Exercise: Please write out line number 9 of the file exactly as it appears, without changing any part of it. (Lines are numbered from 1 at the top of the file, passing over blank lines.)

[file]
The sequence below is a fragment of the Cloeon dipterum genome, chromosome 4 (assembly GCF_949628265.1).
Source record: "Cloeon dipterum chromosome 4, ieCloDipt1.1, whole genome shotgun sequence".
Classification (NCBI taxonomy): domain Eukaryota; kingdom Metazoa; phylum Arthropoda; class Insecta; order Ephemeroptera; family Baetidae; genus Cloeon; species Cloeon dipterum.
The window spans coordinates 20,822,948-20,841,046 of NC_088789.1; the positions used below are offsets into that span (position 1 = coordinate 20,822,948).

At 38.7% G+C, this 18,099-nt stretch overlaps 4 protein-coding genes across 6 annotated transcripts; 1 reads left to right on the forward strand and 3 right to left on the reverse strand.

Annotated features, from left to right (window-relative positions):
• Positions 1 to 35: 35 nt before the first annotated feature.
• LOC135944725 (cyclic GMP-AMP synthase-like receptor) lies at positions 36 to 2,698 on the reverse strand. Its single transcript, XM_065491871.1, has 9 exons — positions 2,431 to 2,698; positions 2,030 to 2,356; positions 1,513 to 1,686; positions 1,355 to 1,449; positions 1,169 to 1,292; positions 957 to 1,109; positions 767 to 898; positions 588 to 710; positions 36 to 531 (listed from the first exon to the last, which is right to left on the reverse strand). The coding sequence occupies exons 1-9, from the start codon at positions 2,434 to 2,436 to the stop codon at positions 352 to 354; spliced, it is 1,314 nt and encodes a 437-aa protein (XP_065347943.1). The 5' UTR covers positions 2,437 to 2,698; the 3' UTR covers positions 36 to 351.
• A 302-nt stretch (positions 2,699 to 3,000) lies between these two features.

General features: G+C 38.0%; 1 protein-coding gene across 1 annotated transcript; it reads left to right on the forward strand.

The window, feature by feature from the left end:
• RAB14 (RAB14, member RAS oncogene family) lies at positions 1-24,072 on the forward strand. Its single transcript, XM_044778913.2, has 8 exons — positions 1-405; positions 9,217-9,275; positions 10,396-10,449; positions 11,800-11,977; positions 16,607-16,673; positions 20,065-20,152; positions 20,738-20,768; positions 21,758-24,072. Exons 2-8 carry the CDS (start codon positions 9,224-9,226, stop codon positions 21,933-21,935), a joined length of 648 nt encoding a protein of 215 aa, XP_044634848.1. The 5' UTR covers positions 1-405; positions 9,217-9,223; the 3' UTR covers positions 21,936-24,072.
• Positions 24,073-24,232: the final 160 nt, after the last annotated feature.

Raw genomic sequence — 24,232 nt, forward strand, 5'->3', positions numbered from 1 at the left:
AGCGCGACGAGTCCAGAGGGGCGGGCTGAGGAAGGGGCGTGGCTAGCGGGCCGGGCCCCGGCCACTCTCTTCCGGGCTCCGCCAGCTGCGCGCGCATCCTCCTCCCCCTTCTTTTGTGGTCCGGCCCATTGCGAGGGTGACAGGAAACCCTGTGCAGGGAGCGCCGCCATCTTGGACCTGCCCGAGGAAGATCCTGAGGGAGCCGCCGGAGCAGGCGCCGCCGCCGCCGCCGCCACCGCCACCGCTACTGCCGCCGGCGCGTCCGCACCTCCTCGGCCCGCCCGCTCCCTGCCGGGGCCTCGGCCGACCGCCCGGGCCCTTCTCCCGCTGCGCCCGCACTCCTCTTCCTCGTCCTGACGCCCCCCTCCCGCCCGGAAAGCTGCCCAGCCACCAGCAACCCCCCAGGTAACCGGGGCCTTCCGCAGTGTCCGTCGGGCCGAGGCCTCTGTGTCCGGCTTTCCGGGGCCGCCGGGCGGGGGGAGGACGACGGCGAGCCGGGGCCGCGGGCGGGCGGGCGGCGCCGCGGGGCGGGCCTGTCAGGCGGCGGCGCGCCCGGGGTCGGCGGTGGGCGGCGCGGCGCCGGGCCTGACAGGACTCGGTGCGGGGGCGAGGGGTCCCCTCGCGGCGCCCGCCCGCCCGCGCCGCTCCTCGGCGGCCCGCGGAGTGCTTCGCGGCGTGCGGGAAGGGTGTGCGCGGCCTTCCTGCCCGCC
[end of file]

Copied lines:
• A 302-nt stretch (positions 2,699 to 3,000) lies between these two features.